1. Disney toy
2. Post-It Notes and/or notepads
3. Pens and/or pencils
4. Gum and/or mints
Flight Crew Bags 1
Morgan and JP filling bags to hand out with pixie dust to the flight crew.
5. Hard candy
6. Funky magnets or paperclips
7. Thank-you cards
Since we make a minimum of 14 bags, cost is a consideration. One way to keep costs down is to buy multi-packaged items. Another way to be cost efficient is to shop at dollar stores and discount stores. Both Wal-Mart’s party aisle and Target’s dollar section have been good resources. One spring a fellow PassPorter mentioned in my pre-trip report that she had seen some cool items at Wal-Mart, including miniature 8-balls. We not only got the mini 8-balls, but mini decks of Uno cards. The crew loved them both. We have spent anywhere from $10 - $30 to purchase the bags plus the items to fill them.
The thank-you cards I make at home using a business card template and Disney clip art. The message on each is short, reading, "Thanks for making our trip magical," or some such phrasing, and finishes with our names. These cards are printed on cardstock and then cut apart to include in each bag.
When we got back home, my sister and I sorted and spread out all the goodies (including the thank-you cards) on the kitchen table. Once all the goodies were ready, the kids grabbed a bag, and began the filling process, circling the table a number of times. The bags for this past June were stuffed with party favors from a small kit bought at Wal-Mart, with each bag getting two of the toys in any combination the kids chose. Then they added butterscotch and cinnamon hard candies, small notepads, pens, mechanical pencils, gum, Smarties, Dum Dum suckers, and colorful clips. The total cost for bags and goodies came to $30, a small price to pay for making someone’s day.
We’ve never had a problem with the crew accepting the bags, though I know a few folks from the PassPorter boards who have not been so lucky. We have only flown Southwest and have always been pleased with our flight crew, and they have even shown appreciation in a variety ways. Stefanie was always mentioned in the opening announcements. One summer on the flight home she was given a large bag of the little pretzel packages and another large bag of peanuts. I ended-up taking a lot of those to school as rewards for my students. Another time, every one of our flight attendants was male, something that just tickled Stefanie. Because we didn’t rush to get off the plane and then had to make a restroom stop, we wound up walking with these gentlemen on the way to baggage claim. They thanked all three of us over and over, telling us how in general flight attendants are under-appreciated, but even more so the men. Once my husband Luke and I were given drinks on the house (or is that the plane). But the very best time was when Stefanie was invited to "fly" the plane. We never do this expecting a reward. But I do believe in the old saying, “What goes around, comes around.”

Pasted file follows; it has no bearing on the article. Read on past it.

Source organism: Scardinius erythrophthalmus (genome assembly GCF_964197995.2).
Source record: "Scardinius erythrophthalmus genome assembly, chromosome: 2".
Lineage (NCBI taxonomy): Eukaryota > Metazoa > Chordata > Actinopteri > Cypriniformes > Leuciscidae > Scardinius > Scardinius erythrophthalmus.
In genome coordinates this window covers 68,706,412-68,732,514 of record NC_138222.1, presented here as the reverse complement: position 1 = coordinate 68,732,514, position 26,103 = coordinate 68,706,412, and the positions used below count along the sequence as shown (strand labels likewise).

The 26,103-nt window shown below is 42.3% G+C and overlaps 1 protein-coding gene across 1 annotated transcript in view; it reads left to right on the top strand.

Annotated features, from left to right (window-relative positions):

We’ll be headed back to Disney World early in October, and I’ve already started gathering goodie bag supplies. First on this year’s list is the return of an original item, the Fortune-Telling Fish. I had first bought these at Pier 1, which no longer carries them, but I recently discovered I could buy a gross of them at Oriental Trading. I already have Halloween Ziploc bags from 2009, so I’m ready to begin another magical thank you by spreading some more pixie dust before we even reach the Disney bubble.
Updated 07-19-2013 - Article #964
by PassPorter Travel Press, an imprint of MediaMarx, Inc.